Dell Studio 15 Review

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by Jerry Jackson

Dell continues to try and update their notebook designs this year, and the new Dell Studio 15 is the latest consumer 15-inch notebook that highlights these new designs. Is it possible to take design elements from the 13.3" XPS M1330 and the 15.4" Dell XPS M1530 and make a budget notebook that keeps consumers happy? Take a look at our full review of the Studio 15 to find out for yourself.

We purchased our review unit of the Studio 15 from Staples where they offer set configurations of the Studio 15. Our budget configuration cost $799. Fully customized configurations are available at

As mentioned in our first look, we had hoped to conduct a full review of a custom-ordered Studio 15 machine with an orange colored lid. Unfortunately, the shipping date for our review unit was pushed back more than a month … so we will complete our full review based on the pre-configured model available at Staples.

The specs of this particular Studio 15, the S1535-113P, are as follows:

  • Screen: glossy 15.4" WXGA 1280 x 800 display
  • Processor: Intel Core 2 Duo T5750 (2.00GHz, 667MHz FSB, 2MB Cache)
  • Memory: 3.00 GB RAM
  • Storage: 250GB HD (5400rpm)
  • Optical Drive: Slot loading DVD+/-RW
  • Wireless: 802.11b/g
  • Graphics: Integrated Intel X3100
  • Built-in 2.0MP web camera
  • Ruby Red color lid
  • Ports: 4 USB 2.0, HDMI connector, 15-pin VGA video connector, Ethernet 10/100/1000 LAN (RJ45), AC adapter connector, Audio jacks (1 line-in, 1-line out, 1 Mic-in), 4-pin IEEE 1394 port, 54 mm ExpressCard slot, Consumer IR
  • Battery: 6-cell 56WHr Li-Ion Battery
  • Dimensions: Width: 14.0" (355.6mm), Height: 1.0" (25.3mm) front / 1.3" (33mm) back, Depth: 10.3" (261.5mm)
  • Weight: Starting weight of 6.11 lbs


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Build and Design

While we were reasonably impressed with the dimensions of the Dell Studio 17 as a 17-inch notebook, the Studio 15 is a little heaver than other notebooks in its class. While the design of the notebook gives it the appearance that it’s rather thick, it’s actually close to the same thickness (or even thinner) than other 15-inch consumer notebooks.

The first time you look at the Studio 15 it’s as if Dell removed the metal palmrests from the XPS M1530, added a little bulk, and offered a few more ways to customize the look. The end result is an impressive looking desktop replacement. I use the term "desktop replacement" because most people in the market for a 15-inch notebook aren’t planning to haul their notebook everywhere and use it during regular airline travel. Well … no one who cares about the person seated next to them is going to use this on a plane anyway.

While the Studio 15 isn’t exactly a thin-and-light notebook designed for mobility, it does offer solid design and construction. As mentioned above, the Studio 15 takes several design elements from the latest XPS notebooks: the wedge-shaped profile, drop hinge, slot-loading optical drive, and touch-sensitive media buttons are all hallmarks of the XPS M1330 and M1530. That said, there are a few extras in the design of the Studio 15 that you won’t see in the XPS line.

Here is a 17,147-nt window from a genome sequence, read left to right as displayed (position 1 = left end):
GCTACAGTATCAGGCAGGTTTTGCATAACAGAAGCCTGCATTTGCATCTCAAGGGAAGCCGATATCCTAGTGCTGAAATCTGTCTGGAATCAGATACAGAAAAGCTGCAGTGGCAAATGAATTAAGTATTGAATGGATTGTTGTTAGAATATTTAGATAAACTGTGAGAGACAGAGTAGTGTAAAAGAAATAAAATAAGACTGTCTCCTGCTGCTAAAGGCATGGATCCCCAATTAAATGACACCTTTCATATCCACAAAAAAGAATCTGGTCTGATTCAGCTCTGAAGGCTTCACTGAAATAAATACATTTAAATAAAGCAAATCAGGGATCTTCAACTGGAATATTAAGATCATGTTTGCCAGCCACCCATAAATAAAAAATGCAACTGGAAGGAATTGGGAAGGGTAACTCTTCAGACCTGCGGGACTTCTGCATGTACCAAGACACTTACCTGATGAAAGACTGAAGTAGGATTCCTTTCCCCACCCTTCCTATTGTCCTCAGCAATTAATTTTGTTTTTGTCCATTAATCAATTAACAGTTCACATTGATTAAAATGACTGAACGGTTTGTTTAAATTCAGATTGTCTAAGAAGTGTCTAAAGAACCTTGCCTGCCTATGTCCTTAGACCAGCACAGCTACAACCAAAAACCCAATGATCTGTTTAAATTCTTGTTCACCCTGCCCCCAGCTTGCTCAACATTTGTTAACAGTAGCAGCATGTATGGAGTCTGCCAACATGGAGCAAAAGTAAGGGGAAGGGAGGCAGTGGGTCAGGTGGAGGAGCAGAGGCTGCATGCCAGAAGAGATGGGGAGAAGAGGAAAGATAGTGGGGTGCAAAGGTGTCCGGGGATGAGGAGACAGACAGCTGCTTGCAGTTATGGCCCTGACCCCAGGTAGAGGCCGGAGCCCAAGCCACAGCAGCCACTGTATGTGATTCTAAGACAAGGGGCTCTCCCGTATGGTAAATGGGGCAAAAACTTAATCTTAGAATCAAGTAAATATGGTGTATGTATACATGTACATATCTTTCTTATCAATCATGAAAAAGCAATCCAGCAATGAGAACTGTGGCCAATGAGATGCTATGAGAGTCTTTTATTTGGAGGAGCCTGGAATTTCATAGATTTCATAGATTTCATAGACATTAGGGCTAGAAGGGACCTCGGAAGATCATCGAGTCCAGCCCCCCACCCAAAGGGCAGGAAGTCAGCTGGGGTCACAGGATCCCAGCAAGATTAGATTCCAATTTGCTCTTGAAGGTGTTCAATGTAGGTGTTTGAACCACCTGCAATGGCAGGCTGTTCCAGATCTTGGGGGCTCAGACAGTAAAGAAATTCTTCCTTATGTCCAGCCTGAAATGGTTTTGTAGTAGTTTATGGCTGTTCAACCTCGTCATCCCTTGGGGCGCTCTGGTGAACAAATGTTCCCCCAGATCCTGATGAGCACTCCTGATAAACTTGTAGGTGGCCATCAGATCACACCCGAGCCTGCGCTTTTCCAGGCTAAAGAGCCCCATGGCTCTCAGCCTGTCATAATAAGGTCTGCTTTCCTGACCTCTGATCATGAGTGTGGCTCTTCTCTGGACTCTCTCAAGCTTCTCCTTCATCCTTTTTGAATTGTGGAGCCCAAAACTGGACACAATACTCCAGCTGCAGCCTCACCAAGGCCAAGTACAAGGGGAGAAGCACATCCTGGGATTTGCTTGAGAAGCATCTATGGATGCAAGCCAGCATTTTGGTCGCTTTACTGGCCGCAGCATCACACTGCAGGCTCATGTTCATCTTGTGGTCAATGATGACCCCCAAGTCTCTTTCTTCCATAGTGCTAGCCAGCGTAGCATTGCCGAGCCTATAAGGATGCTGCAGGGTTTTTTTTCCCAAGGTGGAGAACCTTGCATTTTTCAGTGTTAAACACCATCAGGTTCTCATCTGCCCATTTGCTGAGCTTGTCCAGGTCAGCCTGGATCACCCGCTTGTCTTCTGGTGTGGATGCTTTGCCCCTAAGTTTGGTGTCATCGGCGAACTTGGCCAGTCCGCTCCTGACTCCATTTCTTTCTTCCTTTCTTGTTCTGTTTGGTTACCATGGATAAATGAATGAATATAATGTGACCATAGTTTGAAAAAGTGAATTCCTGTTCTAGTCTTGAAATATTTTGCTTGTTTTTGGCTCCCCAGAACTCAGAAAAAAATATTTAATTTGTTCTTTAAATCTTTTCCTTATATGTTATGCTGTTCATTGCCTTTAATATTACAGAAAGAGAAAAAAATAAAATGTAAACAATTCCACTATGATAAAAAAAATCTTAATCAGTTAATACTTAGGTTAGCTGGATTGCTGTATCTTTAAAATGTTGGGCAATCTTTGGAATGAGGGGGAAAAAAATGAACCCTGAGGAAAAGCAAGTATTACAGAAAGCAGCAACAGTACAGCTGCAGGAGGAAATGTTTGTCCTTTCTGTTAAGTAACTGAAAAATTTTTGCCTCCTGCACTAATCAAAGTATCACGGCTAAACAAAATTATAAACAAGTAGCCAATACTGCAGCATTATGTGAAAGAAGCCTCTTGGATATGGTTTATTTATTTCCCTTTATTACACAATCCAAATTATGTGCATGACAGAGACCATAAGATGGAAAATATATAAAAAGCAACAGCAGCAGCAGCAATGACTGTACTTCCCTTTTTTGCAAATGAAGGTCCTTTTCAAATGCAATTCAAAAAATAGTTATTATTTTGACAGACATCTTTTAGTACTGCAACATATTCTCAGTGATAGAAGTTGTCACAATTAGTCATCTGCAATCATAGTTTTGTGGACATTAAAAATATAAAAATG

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The Studio 15 is available in your choice of seven colors: Plum Purple, Tangerine Orange, Flamingo Pink, Midnight Blue, Ruby Red, Spring Green or standard Jet Black. Our pre-configured unit came with the "Ruby Red" paint job and it looks absolutely flawless. The matte paint has an almost rubber-like texture similar to the paint used on last year’s Inspiron notebooks and, of course, the XPS notebooks. Dell also took the customization options one step further by offering an optional high gloss "Graphite Grey" color that comes in your choice of black, blue, pink, or red edge trim around the display back and sides.

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Another nice touch is the use of an imprinted design on the palmrest area (also on the display lid if you select the high gloss graphite grey color options). The design looks like a close-up view of a topographical map and is yet another way that the Studio notebooks stand out from the rest of the Dell lineup. On the other hand, if you see this design on the palmrests from a few feet away it looks like someone spilt a milk-based fluid on your notebook and let it dry under the sun.

In terms of overall chassis construction the Studio 15 is quite solid and suffers from virtually no flex or creaks when squeezed and twisted between your hands. The Studio 15 might not tolerate being thrown across the room, but it should survive a drop from your desk without significant damage.

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The one design element I have mixed feelings about is the bottom access panel. Rather than having the typical RAM cover, hard drive cover, and main panel on the bottom of the notebook, the Studio 15 (like the Studio 17) uses a single, massive panel that provides access to all of the notebook at once. This is extremely helpful for those people who want to make multiple modifications or service their notebook. However, removing seven screws and exposing the entire bottom of the notebook is a little intimidating for people who just want to upgrade their RAM.

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The Studio 15 widescreen display is not the LED variety available as an option on the XPS line, it’s just your regular CCFL style of display that uses a couple of traditional backlights to illuminate the screen. The screen is nice though, it’s very bright at around 200-nits. The glossy finish helps to make colors really pop and is especially nice for watching movies. The Studio 15 we have is just a regular 1280 x 800 XGA resolution, you can get higher resolution displays (1440 x 900 or 1920 x 1200) that will allow you to fit more content on the screen and enjoy movies in a higher-defintion format such as the optional Blu-ray drive.